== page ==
Suborder : AEOLIDINA
Family : Aeolidiidae, Flabellinidae, Glaucidae and Tergipedidae

The Aeolidiidae (Gray, 1827)

All the cerata arise in regular rows from subdivisions of the digestive gland.

Propodial tentacle and long agile oral tentacles are present.

The aeolidiidae feeds primarily upon sea anemones and zoanthids. They are low-moving, aggressive aeolidaceans.

Cleioproctic anal position. Anus located laterally, approximately half-way back along the right side of the body.

Cerberilla (Bergh, 1873)

Body and mantle :

The broad foot is an adaptation for crawling on sandly substrate

They cannot jettison their cerata like other aeolid nudibranchs

Photo : C. affinis


Behavior :

Cerberilla are found in habitats where they feed on burrowing coelenterates such as cerianthids



The Flabellinidae (Bergh, 1889)

Elongate bodies that taper posteriorly to a point. There may be a distinct notal ridge separating the dorsum from the flanks.

Cerata in even or irregular rows, sometimes clustered into groups set upon lobes or peduncles.

The rhinophores may be smooth, papillate or lamellate

Distinct propodial tentacles and long and mobile oral tentacles are conspicuous

Active aeolidaceans.

Pleuroproctic (anus on right side of the body, below level of notum or cerata) occasionally acleioproctic (anus located dorsally, to the right of the dorsal mid-line) anal position.

Flabellina  (Voigt, 1834)

Characteristics :

The genus flabellina is large and one of the most morphologically diverse of all the aeolids. The cerrata arrandement, shape of the rhinophores and elaboration of the anterior margin of the foot are among the most variable external characteristics.

The genera Flabellina retain a pair of lateral teeth on either side of the central tooth.

Photo : F. exoptata


The Glaucidae (Gray, 1827)


Favorinus (Gray, 1850)

Body and mantle :

Cleioproctic anal position. Anus located laterally, within the foremost ceratal arch derived on the right side from the left digestive gland.

Propodial tentacles (a) and long agile oral tentacles (b) are present.


Photo : F. mirabilis




Rhinophores :

Favorinids having one or more bulbous swellings on the rhinophores



Photo : F. japonicus

Behavior :

Mobile, aggressive aeolidaceans.


Phyllodesmium ( Ehrenberg, 1831 )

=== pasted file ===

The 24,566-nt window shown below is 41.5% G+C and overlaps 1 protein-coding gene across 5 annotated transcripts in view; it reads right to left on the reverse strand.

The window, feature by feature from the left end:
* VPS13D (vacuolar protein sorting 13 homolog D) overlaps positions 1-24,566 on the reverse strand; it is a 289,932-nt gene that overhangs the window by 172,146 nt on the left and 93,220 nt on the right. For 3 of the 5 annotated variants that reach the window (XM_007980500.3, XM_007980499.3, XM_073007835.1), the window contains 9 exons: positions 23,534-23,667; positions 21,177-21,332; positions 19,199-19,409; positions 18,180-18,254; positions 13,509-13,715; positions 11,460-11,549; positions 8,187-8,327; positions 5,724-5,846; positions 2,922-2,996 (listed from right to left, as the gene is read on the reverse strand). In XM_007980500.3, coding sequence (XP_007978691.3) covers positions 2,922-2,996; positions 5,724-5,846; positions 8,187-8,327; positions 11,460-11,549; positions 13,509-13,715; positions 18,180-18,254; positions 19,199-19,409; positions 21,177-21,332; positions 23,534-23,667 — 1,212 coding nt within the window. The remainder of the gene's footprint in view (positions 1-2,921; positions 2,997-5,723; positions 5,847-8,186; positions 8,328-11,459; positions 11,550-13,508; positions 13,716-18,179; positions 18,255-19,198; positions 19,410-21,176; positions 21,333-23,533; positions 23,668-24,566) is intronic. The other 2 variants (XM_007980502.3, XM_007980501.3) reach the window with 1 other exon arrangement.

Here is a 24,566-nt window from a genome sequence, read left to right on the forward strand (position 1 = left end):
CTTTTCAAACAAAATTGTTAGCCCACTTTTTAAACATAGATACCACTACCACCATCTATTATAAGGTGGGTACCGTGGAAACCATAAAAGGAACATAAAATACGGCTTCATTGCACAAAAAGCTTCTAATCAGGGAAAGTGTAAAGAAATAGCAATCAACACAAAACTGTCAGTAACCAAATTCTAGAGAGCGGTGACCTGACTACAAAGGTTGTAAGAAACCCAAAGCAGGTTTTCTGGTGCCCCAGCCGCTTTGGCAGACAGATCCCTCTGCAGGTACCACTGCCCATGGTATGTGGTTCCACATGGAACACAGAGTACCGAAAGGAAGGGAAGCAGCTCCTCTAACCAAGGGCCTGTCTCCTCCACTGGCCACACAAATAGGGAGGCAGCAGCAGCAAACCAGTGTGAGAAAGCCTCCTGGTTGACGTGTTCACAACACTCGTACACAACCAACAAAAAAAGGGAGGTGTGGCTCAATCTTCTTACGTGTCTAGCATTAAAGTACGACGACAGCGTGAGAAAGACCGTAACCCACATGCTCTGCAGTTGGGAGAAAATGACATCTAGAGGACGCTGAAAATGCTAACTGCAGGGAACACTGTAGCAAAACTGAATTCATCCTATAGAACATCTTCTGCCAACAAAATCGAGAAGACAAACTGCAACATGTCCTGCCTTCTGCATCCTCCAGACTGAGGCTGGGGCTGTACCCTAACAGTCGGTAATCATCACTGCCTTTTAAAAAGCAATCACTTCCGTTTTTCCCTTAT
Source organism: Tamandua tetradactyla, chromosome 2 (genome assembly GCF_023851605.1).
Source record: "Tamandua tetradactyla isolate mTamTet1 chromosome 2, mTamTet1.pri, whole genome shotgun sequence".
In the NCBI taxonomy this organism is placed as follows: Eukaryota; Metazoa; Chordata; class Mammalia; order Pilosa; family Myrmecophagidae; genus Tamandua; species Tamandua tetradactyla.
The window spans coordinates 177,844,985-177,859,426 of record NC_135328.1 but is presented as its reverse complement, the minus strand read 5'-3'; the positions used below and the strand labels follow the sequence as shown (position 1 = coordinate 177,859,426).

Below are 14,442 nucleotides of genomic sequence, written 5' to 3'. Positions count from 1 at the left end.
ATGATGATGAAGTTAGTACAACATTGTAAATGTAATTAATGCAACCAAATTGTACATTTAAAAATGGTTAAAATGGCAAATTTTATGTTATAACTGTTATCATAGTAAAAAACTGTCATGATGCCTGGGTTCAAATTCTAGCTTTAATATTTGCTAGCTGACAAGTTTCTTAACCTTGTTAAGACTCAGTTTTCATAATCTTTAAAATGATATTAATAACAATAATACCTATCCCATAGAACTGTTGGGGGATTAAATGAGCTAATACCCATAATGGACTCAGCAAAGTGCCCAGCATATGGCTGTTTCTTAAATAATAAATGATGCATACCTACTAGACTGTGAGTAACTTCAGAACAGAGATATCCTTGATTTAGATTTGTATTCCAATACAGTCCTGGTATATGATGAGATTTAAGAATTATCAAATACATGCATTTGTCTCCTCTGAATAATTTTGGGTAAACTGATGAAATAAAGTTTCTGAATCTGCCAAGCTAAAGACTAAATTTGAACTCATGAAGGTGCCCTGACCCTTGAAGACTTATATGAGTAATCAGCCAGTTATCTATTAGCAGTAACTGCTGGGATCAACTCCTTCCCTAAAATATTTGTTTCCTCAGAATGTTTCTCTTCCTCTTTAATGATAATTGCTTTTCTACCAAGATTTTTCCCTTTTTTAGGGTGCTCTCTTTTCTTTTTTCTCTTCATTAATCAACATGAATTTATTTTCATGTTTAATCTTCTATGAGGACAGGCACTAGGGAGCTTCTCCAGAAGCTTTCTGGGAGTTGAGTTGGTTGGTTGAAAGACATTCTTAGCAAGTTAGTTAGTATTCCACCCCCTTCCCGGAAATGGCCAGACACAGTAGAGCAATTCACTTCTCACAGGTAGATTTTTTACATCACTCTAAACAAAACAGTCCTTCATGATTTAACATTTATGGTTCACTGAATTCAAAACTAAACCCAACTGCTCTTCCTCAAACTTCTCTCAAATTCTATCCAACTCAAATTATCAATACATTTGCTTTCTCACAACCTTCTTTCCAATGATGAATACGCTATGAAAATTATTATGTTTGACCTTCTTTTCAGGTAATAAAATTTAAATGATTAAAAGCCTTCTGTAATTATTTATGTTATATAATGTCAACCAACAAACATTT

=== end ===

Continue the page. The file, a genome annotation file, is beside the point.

Characteristics :

Alcyonarian-eating aeolids with readily autotomising cerata.

Cerata slightly or extremely flattened, usually lacking functional cnidosacs.

Cleioproctic, anus lying in first post-cardiac arch or behind first post-cardiac row or in one case above post-cardiac arch

At present only known from the Indo-West Pacific



Photo : Phyllodesmium hyalinum

Glaucus ( Forster, 1777)

Characteristics :

Glaucus appear to be "monotypic" genera. Only one species G.atlanticus.

The main external characteristic is that in Glaucus the cerata are arranged in a single row in each arch while.



Photo : G. atlanticus


Rhinophores :

Glaucus atlanticus, live in close association with what Sir Alistair Hardy described many years ago as "The Blue Fleet" ( the siphonophores such as Physalia ("Portuguese man-of-war" or "Bluebottle"), Velella, Porpita and the other associated animals including the "Violet snails" of the genus Janthina)




Pteraeolidia (Bergh, 1875)

Body and mantle :

The purple bands on the oral tentacles are fairly distinctive.

Elongated shape, with cerrata groups disposed symmetrically along all of the body

Photo : P. ianthina



The Tergipedidae (Bergh, 1889)

Propodial tentacles rudimentary or absent.

Acleioproctic anal position (anus located dorsally, to the right of the dorsal mid-line)

Oral and rhinophoral tentacles smooth.

Cerata in even rows, often reduced in number, fusiform or clavate (gradually thickening near distal end)

Phestilla  (Bergh, 1874)

Characteristics :

Phestilla are closely related to Cuthona, but lack a sac at the tip of the cerata for storing nematocyst

Photo : P. lugubris